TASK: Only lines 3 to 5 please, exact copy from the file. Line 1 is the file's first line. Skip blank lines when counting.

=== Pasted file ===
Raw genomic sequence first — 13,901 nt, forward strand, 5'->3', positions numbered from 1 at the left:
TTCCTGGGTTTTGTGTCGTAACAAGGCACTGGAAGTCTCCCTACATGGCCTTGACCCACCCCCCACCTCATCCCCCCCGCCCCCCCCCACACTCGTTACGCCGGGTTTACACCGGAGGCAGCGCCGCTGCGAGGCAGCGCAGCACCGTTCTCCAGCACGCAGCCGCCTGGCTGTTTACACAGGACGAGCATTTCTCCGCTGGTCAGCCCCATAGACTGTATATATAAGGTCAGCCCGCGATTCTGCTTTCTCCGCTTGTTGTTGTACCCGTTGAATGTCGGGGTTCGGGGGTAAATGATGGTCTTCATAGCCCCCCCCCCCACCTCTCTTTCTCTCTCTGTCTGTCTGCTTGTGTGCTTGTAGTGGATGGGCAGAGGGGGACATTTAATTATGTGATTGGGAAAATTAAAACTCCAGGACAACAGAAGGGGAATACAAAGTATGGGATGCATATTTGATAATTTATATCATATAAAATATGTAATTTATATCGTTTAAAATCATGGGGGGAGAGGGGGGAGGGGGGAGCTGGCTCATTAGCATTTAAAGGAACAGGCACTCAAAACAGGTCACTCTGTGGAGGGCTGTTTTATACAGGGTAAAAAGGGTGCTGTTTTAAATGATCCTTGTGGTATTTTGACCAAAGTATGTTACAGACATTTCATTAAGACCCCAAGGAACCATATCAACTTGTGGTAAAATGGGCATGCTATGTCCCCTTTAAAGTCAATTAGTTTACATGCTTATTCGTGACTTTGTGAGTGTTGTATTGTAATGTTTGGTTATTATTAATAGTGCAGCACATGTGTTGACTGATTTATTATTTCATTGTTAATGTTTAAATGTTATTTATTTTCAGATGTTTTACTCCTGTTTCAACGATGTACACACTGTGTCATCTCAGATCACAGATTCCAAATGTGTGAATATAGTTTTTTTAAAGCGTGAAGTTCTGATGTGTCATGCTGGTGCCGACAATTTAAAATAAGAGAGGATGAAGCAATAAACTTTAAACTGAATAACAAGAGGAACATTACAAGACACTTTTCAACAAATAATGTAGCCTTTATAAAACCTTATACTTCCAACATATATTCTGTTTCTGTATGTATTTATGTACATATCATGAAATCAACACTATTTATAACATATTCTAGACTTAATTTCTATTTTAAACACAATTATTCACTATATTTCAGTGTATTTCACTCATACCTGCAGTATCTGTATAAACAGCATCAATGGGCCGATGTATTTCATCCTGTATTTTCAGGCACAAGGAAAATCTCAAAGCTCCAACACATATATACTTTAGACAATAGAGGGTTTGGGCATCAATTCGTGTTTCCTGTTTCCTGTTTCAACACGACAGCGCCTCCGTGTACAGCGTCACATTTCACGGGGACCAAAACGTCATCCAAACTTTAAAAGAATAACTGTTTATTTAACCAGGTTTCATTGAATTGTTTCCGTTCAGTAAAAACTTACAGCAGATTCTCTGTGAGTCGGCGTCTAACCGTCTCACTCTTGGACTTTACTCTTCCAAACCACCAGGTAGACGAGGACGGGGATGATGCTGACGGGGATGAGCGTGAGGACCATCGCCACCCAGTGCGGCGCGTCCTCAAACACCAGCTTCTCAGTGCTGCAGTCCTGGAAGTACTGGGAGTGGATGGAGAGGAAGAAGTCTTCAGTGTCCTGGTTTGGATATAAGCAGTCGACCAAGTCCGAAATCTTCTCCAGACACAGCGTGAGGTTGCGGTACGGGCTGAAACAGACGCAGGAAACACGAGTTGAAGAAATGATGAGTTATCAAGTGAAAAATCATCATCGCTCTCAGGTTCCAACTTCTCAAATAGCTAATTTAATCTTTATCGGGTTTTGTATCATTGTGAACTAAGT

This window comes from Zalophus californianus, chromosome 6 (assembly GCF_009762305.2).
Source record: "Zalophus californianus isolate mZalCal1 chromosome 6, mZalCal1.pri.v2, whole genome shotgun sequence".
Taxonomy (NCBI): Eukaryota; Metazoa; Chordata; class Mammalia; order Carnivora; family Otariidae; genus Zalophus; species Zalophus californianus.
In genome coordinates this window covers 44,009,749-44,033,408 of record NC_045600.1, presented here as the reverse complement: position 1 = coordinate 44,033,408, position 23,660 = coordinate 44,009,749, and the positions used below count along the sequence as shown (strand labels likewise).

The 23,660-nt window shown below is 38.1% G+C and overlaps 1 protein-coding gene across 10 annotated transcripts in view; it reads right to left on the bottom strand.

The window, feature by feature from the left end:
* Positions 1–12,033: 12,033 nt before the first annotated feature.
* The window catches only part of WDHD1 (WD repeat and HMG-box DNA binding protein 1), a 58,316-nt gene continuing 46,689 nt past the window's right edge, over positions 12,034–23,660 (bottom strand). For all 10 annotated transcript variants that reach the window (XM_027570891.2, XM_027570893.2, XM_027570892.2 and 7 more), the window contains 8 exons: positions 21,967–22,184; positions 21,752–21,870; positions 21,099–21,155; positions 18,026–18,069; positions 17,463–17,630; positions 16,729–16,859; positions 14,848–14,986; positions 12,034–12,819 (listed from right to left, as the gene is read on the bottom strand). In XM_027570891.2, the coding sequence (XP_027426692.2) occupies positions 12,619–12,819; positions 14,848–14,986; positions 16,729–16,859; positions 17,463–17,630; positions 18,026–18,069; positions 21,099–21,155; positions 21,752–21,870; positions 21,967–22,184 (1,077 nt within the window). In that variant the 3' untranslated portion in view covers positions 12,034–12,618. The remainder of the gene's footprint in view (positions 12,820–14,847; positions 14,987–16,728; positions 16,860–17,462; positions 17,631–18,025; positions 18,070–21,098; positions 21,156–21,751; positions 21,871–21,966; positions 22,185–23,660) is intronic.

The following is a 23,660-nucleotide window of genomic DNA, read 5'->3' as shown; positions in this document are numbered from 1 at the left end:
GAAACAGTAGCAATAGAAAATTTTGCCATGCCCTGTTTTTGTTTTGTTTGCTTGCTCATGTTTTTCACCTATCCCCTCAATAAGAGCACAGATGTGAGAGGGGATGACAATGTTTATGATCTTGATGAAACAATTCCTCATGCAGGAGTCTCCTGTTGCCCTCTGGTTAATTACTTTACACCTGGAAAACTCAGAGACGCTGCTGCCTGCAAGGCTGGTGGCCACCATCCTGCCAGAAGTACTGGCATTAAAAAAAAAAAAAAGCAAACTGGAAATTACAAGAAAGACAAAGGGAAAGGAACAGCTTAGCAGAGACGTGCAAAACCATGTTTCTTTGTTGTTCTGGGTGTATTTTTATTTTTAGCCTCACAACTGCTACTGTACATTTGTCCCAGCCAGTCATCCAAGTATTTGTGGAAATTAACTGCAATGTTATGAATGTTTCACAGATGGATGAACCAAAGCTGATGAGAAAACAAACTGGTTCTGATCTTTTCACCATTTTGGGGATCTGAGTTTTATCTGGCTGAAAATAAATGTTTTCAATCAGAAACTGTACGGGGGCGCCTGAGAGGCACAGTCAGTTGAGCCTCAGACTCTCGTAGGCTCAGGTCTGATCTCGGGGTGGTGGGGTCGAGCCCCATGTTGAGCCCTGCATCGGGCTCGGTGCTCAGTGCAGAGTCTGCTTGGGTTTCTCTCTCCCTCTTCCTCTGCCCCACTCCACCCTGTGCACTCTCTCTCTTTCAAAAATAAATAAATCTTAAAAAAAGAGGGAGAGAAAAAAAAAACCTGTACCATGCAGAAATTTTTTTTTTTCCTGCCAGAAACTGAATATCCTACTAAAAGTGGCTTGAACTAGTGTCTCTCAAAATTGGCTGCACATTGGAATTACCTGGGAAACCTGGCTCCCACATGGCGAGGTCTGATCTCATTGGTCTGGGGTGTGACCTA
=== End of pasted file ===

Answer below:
This window comes from Zalophus californianus, chromosome 6 (assembly GCF_009762305.2).
Source record: "Zalophus californianus isolate mZalCal1 chromosome 6, mZalCal1.pri.v2, whole genome shotgun sequence".
Taxonomy (NCBI): Eukaryota; Metazoa; Chordata; class Mammalia; order Carnivora; family Otariidae; genus Zalophus; species Zalophus californianus.